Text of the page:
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Vaccine : the controversial story of medicine's greatest lifesaver

A history of vaccination ranges from Edward Jenner's 1796 creation of the world's first smallpox inoculation to the present day, looking at both the benefits of vaccination as well as the current controversy over its potential neurological side effects.

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  • "A history of vaccination ranges from Edward Jenner's 1796 creation of the world's first smallpox inoculation to the present day, looking at both the benefits of vaccination as well as the current controversy over its potential neurological side effects."@en
  • ""In this account of vaccination's miraculous, inflammatory past and its uncertain future, journalist Arthur Allen reveals a history both illuminated with hope and shrouded by controversy--from Edward Jenner's discovery of smallpox vaccine in 1796 to Pasteur's vaccines for rabies and cholera, to those that safeguarded the children of the twentieth century, and finally to the tumult currently surrounding vaccination. Faced with threats from anthrax to AIDS, we are a vulnerable population and can no longer depend on vaccines; numerous studies have linked childhood vaccination with various neurological disorders, and our pharmaceutical companies are more attracted to the profits of treatment than to the prevention of disease.--From publisher description."--Source other than the Library of Congress."
  • "In this account of vaccination's miraculous, inflammatory past and its uncertain future, journalist Arthur Allen reveals a history both illuminated with hope and shrouded by controversy--from Edward Jenner's discovery of smallpox vaccine in 1796 to Pasteur's vaccines for rabies and cholera, to those that safeguarded the children of the twentieth century, and finally to the tumult currently surrounding vaccination."
  • ""In this account of vaccination's miraculous, inflammatory past and its uncertain future, journalist Arthur Allen reveals a history both illuminated with hope and shrouded by controversy--from Edward Jenner's discovery of smallpox vaccine in 1796 to Pasteur's vaccines for rabies and cholera, to those that safeguarded the children of the twentieth century, and finally to the tumult currently surrounding vaccination. Faced with threats from anthrax to AIDS, we are a vulnerable population and can no longer depend on vaccines; numerous studies have linked childhood vaccination with various neurological disorders, and our pharmaceutical companies are more attracted to the profits of treatment than to the prevention of disease.--From publisher description."--From source other than the Library of Congress."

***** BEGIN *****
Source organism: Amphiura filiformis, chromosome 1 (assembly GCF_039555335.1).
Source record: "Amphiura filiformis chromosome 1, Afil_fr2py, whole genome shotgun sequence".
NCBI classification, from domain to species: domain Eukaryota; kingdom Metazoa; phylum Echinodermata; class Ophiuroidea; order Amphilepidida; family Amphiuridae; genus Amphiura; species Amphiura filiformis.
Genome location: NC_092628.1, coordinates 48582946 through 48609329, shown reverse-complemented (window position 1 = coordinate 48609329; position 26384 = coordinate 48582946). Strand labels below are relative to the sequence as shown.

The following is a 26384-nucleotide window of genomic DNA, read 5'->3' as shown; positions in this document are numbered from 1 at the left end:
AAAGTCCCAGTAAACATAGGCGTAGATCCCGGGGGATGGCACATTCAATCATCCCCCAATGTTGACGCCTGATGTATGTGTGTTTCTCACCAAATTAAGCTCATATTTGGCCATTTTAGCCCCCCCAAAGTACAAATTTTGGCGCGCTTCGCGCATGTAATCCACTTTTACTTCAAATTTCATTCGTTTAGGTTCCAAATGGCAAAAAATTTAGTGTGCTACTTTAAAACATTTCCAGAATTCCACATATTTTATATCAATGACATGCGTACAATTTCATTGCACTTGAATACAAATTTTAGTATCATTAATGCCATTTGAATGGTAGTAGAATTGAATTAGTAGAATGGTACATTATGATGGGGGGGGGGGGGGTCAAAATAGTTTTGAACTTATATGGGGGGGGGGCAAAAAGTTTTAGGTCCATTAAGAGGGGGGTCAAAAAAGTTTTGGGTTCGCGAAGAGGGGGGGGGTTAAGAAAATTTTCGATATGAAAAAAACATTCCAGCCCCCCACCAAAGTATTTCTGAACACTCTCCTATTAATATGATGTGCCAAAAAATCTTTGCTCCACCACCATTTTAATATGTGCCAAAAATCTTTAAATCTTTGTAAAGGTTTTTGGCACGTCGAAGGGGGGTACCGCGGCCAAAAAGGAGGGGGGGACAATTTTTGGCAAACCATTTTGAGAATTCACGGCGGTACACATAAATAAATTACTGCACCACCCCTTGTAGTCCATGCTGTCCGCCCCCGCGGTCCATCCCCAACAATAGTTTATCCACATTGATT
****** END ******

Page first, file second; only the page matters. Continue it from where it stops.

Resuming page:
• "In 1796, as smallpox ravaged Europe, Edward Jenner injected a child with a benign version of the disease, then exposed the child to the deadly virus itself. The boy proved resistant to smallpox and Jenner's risky experiment produced the earliest vaccination. This deftly written account reveals a history of vaccination that is both illuminated with hope and shrouded by controversy - from Jenner's discovery to Pasteur's vaccines for rabies and cholera, to those that safeguarded the children of the twentieth century and to the tumult surrounding vaccination today. Arthur Allen explores our shifting understanding of vaccination since its creation. Faced with threats from anthrax to AIDS, we can no longer depend on vaccines; numerous studies have linked childhood vaccination with various neurological disorders and pharmaceutical companies are more attracted to the profits of treatment than to the prevention of disease."

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  • "History"
  • "History"@en

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  • "Vaccine : the controversial story of medicine's greatest lifesaver"
  • "Vaccine : the controversial story of medicine's greatest lifesaver"@en